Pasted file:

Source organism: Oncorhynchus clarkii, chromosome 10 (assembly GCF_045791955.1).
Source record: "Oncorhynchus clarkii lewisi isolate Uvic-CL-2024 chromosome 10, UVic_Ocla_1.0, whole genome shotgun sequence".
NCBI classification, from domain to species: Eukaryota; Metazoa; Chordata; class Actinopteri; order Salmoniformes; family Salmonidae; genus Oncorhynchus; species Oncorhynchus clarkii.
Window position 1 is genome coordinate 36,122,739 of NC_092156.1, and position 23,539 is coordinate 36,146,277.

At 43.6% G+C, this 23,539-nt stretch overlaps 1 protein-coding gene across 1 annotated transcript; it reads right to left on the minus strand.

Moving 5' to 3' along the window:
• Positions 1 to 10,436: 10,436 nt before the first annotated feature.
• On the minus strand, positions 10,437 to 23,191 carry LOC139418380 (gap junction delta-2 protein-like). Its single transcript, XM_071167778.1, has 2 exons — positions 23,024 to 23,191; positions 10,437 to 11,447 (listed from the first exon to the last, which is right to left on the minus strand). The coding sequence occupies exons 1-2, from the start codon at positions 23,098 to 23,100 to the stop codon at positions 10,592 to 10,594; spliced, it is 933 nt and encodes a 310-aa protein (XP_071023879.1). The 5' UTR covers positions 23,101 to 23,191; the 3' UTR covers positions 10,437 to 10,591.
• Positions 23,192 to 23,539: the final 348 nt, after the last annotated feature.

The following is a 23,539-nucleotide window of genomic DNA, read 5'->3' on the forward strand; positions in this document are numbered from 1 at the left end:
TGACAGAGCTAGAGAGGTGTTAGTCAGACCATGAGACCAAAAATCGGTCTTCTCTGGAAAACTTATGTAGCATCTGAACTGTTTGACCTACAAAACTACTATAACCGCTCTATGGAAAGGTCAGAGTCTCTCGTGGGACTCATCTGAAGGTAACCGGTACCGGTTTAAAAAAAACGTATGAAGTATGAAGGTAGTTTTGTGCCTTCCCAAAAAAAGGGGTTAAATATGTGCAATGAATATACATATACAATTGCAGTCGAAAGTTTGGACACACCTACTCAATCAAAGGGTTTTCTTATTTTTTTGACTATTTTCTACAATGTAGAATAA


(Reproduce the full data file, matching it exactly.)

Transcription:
Source organism: Oncorhynchus clarkii, chromosome 10 (assembly GCF_045791955.1).
Source record: "Oncorhynchus clarkii lewisi isolate Uvic-CL-2024 chromosome 10, UVic_Ocla_1.0, whole genome shotgun sequence".
NCBI classification, from domain to species: Eukaryota; Metazoa; Chordata; class Actinopteri; order Salmoniformes; family Salmonidae; genus Oncorhynchus; species Oncorhynchus clarkii.
Window position 1 is genome coordinate 36,122,739 of NC_092156.1, and position 23,539 is coordinate 36,146,277.

At 43.6% G+C, this 23,539-nt stretch overlaps 1 protein-coding gene across 1 annotated transcript; it reads right to left on the minus strand.

Moving 5' to 3' along the window:
• Positions 1 to 10,436: 10,436 nt before the first annotated feature.
• On the minus strand, positions 10,437 to 23,191 carry LOC139418380 (gap junction delta-2 protein-like). Its single transcript, XM_071167778.1, has 2 exons — positions 23,024 to 23,191; positions 10,437 to 11,447 (listed from the first exon to the last, which is right to left on the minus strand). The coding sequence occupies exons 1-2, from the start codon at positions 23,098 to 23,100 to the stop codon at positions 10,592 to 10,594; spliced, it is 933 nt and encodes a 310-aa protein (XP_071023879.1). The 5' UTR covers positions 23,101 to 23,191; the 3' UTR covers positions 10,437 to 10,591.
• Positions 23,192 to 23,539: the final 348 nt, after the last annotated feature.

The following is a 23,539-nucleotide window of genomic DNA, read 5'->3' on the forward strand; positions in this document are numbered from 1 at the left end:
TGACAGAGCTAGAGAGGTGTTAGTCAGACCATGAGACCAAAAATCGGTCTTCTCTGGAAAACTTATGTAGCATCTGAACTGTTTGACCTACAAAACTACTATAACCGCTCTATGGAAAGGTCAGAGTCTCTCGTGGGACTCATCTGAAGGTAACCGGTACCGGTTTAAAAAAAACGTATGAAGTATGAAGGTAGTTTTGTGCCTTCCCAAAAAAAGGGGTTAAATATGTGCAATGAATATACATATACAATTGCAGTCGAAAGTTTGGACACACCTACTCAATCAAAGGGTTTTCTTATTTTTTTGACTATTTTCTACAATGTAGAATAA